The terrorist attack on December 16, 2014 at a secondary school in the Pakistani city of Peshawar has convinced the military and political leadership of Pakistan to take urgent measures to curb extremism. One of the first steps was the lifting by Prime Minister Nawaz Sharif of the moratorium on death penalty, which was introduced in 2006 during the rule of President Pervez Musharraf. The head of the federal government, in his address to the nation, announced that the country’s political leadership had agreed to set up special military courts to try hardened terrorists. However, their establishment would require a constitutional amendment before they could become operational.
For these purposes, on December 25, 2014 the federal government approved the 20-point National Action Plan to combat terrorism, which the country’s leaders were quick to describe as a “decisive moment” in the fight against terrorism. The army has stepped up military action against militants in a number of agencies of Federally Administered Tribal Areas (FATA) bordering Afghanistan.
The tragedy in Peshawar (like most major terrorist attacks in different parts of the world) has revealed many weaknesses in the security of the country and has exacerbated contradictions in ruling power structures in Pakistan: between the judicial and executive branches of government, generals, the political opposition, orthodox parties, and the ruling civil administration. But, as analysis has shown, the driving force behind the tightening of anti-terrorism measures was generals, and not the civil authorities. So, even in August 2014 generals (for various reasons) firmly headed for the adoption of legislative provisions aimed at establishment of military courts and, urging the civil authorities, consistently approached their intended goal.
On January 1, 2015 President of the Islamic Republic of Pakistan Mamnoon Hussain signed the Protection of Pakistan Act. This was the first step towards the criminal prosecution of persons involved in terrorist activities. The document stipulated the granting of broad powers to military and law enforcement agencies in fight against terrorists. For example, the police and the military now have the right to detain suspects of terrorist acts without a warrant.
The need for this document was explained by Prime Minister Nawaz Sharif: “Pakistan is facing a real threat of militants who organize terrorist attacks and it is the government’s obligation to protect its citizens from such attacks.” Authorities followed one of the fundamental principles of fight against terrorism – the principle of priority measures to prevent, detect, and deter terrorist activities at their early stages.
The law defines terrorist organizations by listing their committed and planned crimes, and for the first time provides a definition of a “terrorist” as a person:
- admitting participation or knowing that he/she belongs to a terrorist group or organization under the protective banner of a religion or sect;
- whose actions are aimed at violating the integrity of Pakistan;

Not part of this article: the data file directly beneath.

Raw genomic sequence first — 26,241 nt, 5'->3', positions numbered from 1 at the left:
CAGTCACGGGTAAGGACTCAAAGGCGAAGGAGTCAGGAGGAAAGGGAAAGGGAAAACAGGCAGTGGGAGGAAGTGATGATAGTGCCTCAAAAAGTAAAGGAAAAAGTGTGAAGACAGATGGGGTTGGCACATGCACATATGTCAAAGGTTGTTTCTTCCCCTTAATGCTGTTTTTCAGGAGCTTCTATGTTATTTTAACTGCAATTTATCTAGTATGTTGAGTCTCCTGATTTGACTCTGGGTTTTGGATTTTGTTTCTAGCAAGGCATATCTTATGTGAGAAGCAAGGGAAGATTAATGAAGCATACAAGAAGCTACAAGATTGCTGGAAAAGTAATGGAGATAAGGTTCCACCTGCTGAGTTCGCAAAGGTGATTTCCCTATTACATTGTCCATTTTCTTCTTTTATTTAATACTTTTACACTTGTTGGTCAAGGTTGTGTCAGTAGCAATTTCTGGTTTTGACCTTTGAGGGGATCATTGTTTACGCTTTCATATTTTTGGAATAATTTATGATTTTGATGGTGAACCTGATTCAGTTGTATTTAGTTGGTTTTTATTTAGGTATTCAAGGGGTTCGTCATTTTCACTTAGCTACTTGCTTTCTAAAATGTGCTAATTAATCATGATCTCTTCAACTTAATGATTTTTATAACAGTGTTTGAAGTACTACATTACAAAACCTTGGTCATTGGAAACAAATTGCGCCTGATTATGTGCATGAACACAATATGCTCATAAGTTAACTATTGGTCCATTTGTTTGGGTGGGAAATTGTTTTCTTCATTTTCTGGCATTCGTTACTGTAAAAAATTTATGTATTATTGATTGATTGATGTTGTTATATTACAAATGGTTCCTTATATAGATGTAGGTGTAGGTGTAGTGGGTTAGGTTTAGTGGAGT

- taking up arms against Pakistan or participating in attacks on the armed forces or law enforcement agencies of Pakistan;
- kidnapping people for ransom;
- having or storing explosives, firearms, suicide jackets;
- using or planning to use vehicles for terrorist attacks;
- using or obtaining funds from any foreign or domestic terrorist sources;
- representing a threat or striking fear in civil society, or any part of the country’s population, sect, or religious minority;
- committing terrorist acts outside the territory of Pakistan while using the Pakistani territory to prepare for such acts;
- in regards to whom there is sufficient evidence that he/she, acting under the direction of or in association with other illegal elements, colluded with foreigners.
Now permission is enshrined in the legislation for law enforcement officials to “enter any premises and conduct a search without a warrant to arrest individuals who have firearms, explosives, vehicles, equipment, or objects that are used or may be used to commit an offense”.
The reader might form the wrong opinion about the urgency of the development of the Protection of Pakistan Draft Law. But we must not forget that in the past two years, its text was discussed in the lower house of parliament – the National Assembly. Tough confrontation was between two sides: the opposition and civil judicial authorities. In 2014, the opposition party (Pakistan People’s Party – PPP, Jamiat Ulema-i-Islam-Fazl – JUI-F, Justice Party – JP) characterized it as violating basic human rights. The judicial community of the country also resisted this work. The emergence of the new law has evidenced the “anti-terrorist” inaction of civil courts when considering the dangerous methods of crimes.
The Peshawar tragedy in December 2014 overrode the claims of the opposition to the Protection of Pakistan Draft Law, and it entered into force on January 1, 2015, being valid for two years. Its main provisions are: creation of special courts (military tribunals) and expedited review by them of court cases against civilians involved in terrorist activities. In total, five military judicial boards are to be formed in the administrative provincial capitals and the Federal District of Islamabad.